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Atlantic County commissioners spar over resolution condemning Trump, Capitol invasion
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Atlantic County commissioners spar over resolution condemning Trump, Capitol invasion


A Democratic Atlantic County commissioner vowed to pack the next commissioners meeting with supporters Tuesday after the six Republicans on the board tabled a resolution condemning former President Donald Trump and his supporters over the Jan. 6 invasion of the Capitol in Washington.

“I’m going to pack the next meeting. All you had to do is vote it up or down,” said 1st District Commissioner Ernest Coursey, who represents Atlantic City, Pleasantville and part of Egg Harbor Township.

He and At-Large Commissioner Caren Fitzpatrick sponsored the resolution, which took its wording from State Senate Resolution 106. That resolution passed Jan. 11 on a 24-5 vote in the Democratically dominated Senate.

The county resolution would have been strictly symbolic, said Fitzpatrick, of Linwood. She is now considering rewording it to try to get Republican support.

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“This Senate Resolution strongly condemns President Trump and his extremist supporters who were incited by the President to lawlessly attack and occupy the United States Capitol on January 6, 2021,” the statement to the resolution read. “The Senate Resolution also urges that President Donald J. Trump resign from office, be removed from office for being unfit to serve as President pursuant to the 25th Amendment of the United States Constitution, or be impeached for high crimes and misdemeanors.”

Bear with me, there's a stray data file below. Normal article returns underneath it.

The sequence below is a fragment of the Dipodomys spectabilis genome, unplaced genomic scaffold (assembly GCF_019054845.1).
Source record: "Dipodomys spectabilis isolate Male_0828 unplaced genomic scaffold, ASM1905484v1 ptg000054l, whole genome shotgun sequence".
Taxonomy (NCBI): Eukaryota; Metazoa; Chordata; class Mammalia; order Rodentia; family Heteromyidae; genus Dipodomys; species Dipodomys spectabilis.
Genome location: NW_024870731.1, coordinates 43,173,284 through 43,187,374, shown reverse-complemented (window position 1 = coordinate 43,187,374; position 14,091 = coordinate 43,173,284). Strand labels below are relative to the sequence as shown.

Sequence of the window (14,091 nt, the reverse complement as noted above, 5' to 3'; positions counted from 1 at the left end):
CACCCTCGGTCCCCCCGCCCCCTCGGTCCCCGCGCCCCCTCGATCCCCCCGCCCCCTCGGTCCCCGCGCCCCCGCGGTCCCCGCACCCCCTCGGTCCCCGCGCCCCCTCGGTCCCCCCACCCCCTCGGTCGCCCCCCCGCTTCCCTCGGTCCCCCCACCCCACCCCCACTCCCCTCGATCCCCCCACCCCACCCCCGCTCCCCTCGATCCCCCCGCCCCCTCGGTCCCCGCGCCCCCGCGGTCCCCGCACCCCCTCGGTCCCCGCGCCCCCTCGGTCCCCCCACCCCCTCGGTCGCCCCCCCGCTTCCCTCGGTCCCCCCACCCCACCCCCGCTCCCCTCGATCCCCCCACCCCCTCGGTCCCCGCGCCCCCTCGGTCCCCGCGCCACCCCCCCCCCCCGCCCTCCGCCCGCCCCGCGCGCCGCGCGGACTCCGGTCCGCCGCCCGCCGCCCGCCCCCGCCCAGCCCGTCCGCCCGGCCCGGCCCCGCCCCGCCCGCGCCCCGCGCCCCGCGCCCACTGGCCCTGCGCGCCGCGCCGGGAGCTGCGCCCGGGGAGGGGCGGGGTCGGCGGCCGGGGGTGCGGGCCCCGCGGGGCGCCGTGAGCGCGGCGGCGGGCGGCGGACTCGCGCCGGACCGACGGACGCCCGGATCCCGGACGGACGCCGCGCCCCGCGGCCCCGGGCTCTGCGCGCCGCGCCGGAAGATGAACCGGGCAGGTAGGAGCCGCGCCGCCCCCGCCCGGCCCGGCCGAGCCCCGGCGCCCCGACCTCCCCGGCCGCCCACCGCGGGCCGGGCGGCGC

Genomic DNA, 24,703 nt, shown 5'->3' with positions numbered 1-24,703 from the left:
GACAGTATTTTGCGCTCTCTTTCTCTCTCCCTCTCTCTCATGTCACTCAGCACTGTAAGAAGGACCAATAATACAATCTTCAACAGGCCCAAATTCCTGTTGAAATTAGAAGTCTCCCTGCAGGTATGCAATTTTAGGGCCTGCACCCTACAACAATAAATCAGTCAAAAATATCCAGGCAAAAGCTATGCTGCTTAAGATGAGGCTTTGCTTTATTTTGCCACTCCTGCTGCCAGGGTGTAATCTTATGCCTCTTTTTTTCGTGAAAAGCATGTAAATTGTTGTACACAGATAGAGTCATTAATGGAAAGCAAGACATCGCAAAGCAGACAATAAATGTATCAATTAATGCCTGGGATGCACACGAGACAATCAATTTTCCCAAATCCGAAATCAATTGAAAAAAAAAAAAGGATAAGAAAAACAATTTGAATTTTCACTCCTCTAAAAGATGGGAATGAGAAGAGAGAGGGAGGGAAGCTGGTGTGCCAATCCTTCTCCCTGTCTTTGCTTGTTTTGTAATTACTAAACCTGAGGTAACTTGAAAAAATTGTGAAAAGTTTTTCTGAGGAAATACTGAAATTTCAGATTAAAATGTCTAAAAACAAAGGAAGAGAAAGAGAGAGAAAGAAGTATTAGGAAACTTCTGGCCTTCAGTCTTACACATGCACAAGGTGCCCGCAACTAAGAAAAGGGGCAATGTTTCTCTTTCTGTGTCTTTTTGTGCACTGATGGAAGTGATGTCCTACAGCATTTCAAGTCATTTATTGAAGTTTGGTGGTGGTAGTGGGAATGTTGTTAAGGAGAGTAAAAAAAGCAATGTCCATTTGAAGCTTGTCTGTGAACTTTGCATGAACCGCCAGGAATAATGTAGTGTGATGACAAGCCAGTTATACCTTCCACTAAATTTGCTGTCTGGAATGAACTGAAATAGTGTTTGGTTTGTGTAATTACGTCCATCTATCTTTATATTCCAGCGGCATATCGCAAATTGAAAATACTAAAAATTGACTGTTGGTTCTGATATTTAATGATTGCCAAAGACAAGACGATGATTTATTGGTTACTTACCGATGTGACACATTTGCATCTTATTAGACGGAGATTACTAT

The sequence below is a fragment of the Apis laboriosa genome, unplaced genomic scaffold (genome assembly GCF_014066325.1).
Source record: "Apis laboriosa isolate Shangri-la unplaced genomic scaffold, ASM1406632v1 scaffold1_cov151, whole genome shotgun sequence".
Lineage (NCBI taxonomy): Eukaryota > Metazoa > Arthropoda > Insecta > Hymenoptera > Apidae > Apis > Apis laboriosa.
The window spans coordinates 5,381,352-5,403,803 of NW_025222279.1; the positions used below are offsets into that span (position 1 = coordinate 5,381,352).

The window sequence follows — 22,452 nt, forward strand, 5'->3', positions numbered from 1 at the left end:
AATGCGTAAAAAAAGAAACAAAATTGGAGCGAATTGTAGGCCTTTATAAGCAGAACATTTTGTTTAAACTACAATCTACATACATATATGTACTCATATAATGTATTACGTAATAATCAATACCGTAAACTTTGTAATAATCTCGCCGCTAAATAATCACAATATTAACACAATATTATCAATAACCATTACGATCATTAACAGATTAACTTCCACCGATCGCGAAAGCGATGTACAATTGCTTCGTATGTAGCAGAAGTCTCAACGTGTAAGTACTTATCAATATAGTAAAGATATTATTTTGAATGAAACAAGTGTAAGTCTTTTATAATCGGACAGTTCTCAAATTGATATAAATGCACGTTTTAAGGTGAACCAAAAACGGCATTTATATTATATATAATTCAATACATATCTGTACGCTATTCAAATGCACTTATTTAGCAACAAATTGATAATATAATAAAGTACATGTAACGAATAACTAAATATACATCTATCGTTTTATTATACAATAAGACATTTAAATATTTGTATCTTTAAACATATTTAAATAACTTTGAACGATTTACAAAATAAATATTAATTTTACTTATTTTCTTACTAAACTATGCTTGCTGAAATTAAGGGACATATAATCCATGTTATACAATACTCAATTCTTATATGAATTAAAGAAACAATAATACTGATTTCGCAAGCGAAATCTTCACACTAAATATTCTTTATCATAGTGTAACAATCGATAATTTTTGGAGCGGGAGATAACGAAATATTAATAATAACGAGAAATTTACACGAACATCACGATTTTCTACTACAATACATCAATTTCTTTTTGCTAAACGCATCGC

Some Republicans on the board said weighing in on national issues was too far outside the job of county commissioners, and that the demand for Trump to leave office was now moot, as his term is up. Others said they would be willing to support condemning the invasion itself, without wording specific to Trump.

“I thought since it passed the state Senate with bipartisan support, this was a no-brainer,” Fitzpatrick said of the resolution. State Sen. Chris Brown, R-Atlantic, voted for it, while state Sen. Michael Testa Jr., R-Cape May, Cumberland, Atlantic, voted against it.

“I felt we had to make a statement of some kind,” Fitzpatrick said. “We took what passed in the Senate and sent it on down to say, ‘We support this.’ After everything that’s happened, I was surprised.”

While resignation and use of the 25th Amendment are no longer possible, a trial in the Senate and conviction are still possible, she said.

Contact: 609-272-7219

Twitter @MichelleBPost

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Staff Writer

In my first job after college got paid to read the New York Times and summarize articles for an early online data base. First reporting job was with The Daily Record in Parsippany. I have also worked in nonprofits, and have been with The Press since 1990.

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